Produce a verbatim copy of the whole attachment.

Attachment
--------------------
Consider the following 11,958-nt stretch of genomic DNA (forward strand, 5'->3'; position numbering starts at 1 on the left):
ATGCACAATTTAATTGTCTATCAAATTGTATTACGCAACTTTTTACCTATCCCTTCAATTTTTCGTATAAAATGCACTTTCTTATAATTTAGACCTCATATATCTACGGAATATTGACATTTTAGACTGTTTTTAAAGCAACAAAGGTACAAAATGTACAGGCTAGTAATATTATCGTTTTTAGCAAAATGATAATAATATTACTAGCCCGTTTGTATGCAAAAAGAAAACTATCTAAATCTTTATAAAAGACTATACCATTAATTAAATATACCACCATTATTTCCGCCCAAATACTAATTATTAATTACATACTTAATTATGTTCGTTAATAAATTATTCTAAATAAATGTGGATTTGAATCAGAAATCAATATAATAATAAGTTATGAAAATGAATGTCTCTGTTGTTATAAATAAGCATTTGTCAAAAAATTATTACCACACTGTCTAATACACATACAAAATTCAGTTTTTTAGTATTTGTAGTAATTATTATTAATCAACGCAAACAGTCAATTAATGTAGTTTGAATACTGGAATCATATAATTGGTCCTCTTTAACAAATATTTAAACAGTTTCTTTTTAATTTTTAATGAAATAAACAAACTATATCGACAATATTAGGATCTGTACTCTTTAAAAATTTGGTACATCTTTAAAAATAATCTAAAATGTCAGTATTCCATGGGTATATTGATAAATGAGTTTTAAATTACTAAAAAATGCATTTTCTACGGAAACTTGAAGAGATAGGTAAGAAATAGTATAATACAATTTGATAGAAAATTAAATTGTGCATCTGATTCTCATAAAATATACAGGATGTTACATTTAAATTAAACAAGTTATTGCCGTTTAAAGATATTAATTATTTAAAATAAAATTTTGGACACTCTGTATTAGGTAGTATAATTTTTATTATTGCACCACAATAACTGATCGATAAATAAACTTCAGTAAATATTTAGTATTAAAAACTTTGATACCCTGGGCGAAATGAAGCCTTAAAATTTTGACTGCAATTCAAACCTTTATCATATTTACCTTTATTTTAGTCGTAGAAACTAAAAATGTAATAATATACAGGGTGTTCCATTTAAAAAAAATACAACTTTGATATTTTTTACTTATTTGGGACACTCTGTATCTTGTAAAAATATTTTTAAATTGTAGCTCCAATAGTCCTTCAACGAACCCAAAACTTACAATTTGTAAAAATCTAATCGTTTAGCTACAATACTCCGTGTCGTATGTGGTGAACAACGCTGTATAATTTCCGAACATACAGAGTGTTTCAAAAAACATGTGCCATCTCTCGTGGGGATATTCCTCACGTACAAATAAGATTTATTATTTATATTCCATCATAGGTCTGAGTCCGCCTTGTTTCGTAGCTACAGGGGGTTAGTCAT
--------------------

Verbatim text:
Consider the following 11,958-nt stretch of genomic DNA (forward strand, 5'->3'; position numbering starts at 1 on the left):
ATGCACAATTTAATTGTCTATCAAATTGTATTACGCAACTTTTTACCTATCCCTTCAATTTTTCGTATAAAATGCACTTTCTTATAATTTAGACCTCATATATCTACGGAATATTGACATTTTAGACTGTTTTTAAAGCAACAAAGGTACAAAATGTACAGGCTAGTAATATTATCGTTTTTAGCAAAATGATAATAATATTACTAGCCCGTTTGTATGCAAAAAGAAAACTATCTAAATCTTTATAAAAGACTATACCATTAATTAAATATACCACCATTATTTCCGCCCAAATACTAATTATTAATTACATACTTAATTATGTTCGTTAATAAATTATTCTAAATAAATGTGGATTTGAATCAGAAATCAATATAATAATAAGTTATGAAAATGAATGTCTCTGTTGTTATAAATAAGCATTTGTCAAAAAATTATTACCACACTGTCTAATACACATACAAAATTCAGTTTTTTAGTATTTGTAGTAATTATTATTAATCAACGCAAACAGTCAATTAATGTAGTTTGAATACTGGAATCATATAATTGGTCCTCTTTAACAAATATTTAAACAGTTTCTTTTTAATTTTTAATGAAATAAACAAACTATATCGACAATATTAGGATCTGTACTCTTTAAAAATTTGGTACATCTTTAAAAATAATCTAAAATGTCAGTATTCCATGGGTATATTGATAAATGAGTTTTAAATTACTAAAAAATGCATTTTCTACGGAAACTTGAAGAGATAGGTAAGAAATAGTATAATACAATTTGATAGAAAATTAAATTGTGCATCTGATTCTCATAAAATATACAGGATGTTACATTTAAATTAAACAAGTTATTGCCGTTTAAAGATATTAATTATTTAAAATAAAATTTTGGACACTCTGTATTAGGTAGTATAATTTTTATTATTGCACCACAATAACTGATCGATAAATAAACTTCAGTAAATATTTAGTATTAAAAACTTTGATACCCTGGGCGAAATGAAGCCTTAAAATTTTGACTGCAATTCAAACCTTTATCATATTTACCTTTATTTTAGTCGTAGAAACTAAAAATGTAATAATATACAGGGTGTTCCATTTAAAAAAAATACAACTTTGATATTTTTTACTTATTTGGGACACTCTGTATCTTGTAAAAATATTTTTAAATTGTAGCTCCAATAGTCCTTCAACGAACCCAAAACTTACAATTTGTAAAAATCTAATCGTTTAGCTACAATACTCCGTGTCGTATGTGGTGAACAACGCTGTATAATTTCCGAACATACAGAGTGTTTCAAAAAACATGTGCCATCTCTCGTGGGGATATTCCTCACGTACAAATAAGATTTATTATTTATATTCCATCATAGGTCTGAGTCCGCCTTGTTTCGTAGCTACAGGGGGTTAGTCAT